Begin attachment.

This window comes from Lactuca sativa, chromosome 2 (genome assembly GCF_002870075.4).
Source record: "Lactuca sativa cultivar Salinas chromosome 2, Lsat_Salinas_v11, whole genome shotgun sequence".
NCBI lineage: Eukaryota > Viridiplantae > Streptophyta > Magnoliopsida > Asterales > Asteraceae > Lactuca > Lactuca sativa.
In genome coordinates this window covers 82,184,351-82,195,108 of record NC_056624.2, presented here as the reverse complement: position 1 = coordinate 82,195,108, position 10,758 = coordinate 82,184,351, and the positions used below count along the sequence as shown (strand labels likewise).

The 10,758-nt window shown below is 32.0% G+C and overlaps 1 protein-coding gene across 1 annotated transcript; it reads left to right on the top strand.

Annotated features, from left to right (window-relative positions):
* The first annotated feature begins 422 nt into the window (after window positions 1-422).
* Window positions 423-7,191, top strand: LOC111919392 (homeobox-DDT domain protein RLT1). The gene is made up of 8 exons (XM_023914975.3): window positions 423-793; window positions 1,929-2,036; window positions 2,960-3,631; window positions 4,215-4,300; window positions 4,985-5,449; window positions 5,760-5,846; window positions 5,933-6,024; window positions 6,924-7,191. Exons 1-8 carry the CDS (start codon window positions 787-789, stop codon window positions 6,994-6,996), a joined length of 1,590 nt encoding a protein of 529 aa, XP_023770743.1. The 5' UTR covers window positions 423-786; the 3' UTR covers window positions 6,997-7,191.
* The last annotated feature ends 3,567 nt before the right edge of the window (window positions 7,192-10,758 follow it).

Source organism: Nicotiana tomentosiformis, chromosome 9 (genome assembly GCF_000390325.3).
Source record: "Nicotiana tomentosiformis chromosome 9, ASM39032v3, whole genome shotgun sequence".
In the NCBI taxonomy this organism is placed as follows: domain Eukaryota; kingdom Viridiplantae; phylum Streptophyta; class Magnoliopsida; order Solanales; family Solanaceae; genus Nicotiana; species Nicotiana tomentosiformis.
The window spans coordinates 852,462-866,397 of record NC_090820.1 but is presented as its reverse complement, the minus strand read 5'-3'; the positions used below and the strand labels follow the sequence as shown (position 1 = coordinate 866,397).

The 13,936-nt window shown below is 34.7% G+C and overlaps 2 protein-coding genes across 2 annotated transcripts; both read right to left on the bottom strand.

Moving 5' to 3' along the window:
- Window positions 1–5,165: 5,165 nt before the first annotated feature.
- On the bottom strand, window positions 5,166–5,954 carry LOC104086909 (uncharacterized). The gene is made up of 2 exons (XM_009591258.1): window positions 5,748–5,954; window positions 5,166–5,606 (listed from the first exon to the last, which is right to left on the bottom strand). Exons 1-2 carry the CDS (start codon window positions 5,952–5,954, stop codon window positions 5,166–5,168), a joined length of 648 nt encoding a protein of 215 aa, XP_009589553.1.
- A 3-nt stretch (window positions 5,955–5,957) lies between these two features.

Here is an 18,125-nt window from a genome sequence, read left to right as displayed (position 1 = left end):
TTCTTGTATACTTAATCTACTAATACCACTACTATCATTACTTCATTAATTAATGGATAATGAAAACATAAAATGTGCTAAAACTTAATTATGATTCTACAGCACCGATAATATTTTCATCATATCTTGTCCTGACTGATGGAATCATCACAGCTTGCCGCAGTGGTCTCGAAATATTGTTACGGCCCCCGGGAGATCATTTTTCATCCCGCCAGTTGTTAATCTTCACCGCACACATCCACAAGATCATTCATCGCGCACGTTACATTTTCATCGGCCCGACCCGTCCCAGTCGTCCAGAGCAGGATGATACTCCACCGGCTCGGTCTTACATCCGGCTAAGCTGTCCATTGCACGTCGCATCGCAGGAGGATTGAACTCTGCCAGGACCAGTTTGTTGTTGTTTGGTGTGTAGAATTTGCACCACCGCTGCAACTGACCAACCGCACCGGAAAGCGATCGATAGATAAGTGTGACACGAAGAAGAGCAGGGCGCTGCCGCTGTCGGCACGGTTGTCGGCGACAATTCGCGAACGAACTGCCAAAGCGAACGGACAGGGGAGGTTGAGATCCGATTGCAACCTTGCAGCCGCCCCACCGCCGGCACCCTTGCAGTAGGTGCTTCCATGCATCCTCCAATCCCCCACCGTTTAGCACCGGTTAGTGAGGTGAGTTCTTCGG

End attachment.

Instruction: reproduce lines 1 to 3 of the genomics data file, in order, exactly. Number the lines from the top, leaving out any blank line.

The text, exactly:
This window comes from Lactuca sativa, chromosome 2 (genome assembly GCF_002870075.4).
Source record: "Lactuca sativa cultivar Salinas chromosome 2, Lsat_Salinas_v11, whole genome shotgun sequence".
NCBI lineage: Eukaryota > Viridiplantae > Streptophyta > Magnoliopsida > Asterales > Asteraceae > Lactuca > Lactuca sativa.